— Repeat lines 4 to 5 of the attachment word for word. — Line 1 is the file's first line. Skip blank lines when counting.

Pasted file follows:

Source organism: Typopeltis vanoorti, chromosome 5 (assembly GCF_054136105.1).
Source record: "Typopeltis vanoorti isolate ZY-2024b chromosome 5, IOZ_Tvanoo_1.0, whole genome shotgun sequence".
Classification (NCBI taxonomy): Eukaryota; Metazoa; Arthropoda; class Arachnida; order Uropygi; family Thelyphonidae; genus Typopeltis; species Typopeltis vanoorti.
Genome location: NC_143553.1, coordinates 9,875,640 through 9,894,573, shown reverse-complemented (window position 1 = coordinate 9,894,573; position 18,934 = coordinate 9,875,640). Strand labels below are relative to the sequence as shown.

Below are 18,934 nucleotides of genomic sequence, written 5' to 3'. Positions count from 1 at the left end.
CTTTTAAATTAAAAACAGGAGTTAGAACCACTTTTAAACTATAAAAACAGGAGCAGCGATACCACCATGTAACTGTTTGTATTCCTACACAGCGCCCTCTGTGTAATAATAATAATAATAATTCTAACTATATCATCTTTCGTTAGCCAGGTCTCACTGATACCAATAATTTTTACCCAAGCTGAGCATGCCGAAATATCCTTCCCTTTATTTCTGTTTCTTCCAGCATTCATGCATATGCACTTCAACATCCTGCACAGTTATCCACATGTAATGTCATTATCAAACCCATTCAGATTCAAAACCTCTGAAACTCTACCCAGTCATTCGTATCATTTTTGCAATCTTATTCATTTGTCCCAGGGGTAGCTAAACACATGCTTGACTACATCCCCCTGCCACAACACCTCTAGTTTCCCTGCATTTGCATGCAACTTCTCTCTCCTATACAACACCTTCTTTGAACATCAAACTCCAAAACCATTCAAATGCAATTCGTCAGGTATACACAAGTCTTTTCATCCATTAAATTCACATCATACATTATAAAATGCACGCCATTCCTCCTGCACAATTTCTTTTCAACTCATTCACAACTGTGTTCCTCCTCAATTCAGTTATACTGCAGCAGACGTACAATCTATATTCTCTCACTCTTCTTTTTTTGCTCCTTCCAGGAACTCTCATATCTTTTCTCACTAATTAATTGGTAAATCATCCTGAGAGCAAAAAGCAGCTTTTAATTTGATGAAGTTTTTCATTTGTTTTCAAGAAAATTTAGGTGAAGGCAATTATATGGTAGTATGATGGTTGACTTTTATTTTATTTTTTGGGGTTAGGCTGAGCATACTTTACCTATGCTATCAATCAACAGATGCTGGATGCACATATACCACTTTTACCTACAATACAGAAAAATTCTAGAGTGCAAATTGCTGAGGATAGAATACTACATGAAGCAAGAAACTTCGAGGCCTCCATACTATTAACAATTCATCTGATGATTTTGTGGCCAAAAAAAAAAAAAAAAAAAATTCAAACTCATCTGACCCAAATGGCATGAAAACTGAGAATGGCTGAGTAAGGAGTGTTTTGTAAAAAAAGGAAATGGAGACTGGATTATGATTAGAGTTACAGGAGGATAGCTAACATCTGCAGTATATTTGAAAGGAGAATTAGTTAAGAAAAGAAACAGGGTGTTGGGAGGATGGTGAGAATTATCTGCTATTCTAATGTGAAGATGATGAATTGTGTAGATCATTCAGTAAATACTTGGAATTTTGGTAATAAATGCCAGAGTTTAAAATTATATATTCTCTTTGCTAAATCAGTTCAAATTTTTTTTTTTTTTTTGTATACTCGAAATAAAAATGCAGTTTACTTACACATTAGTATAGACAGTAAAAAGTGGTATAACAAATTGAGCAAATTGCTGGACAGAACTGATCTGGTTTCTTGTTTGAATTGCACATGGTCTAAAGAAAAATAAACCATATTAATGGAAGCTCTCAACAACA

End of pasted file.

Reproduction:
Genome location: NC_143553.1, coordinates 9,875,640 through 9,894,573, shown reverse-complemented (window position 1 = coordinate 9,894,573; position 18,934 = coordinate 9,875,640). Strand labels below are relative to the sequence as shown.

Below are 18,934 nucleotides of genomic sequence, written 5' to 3'. Positions count from 1 at the left end.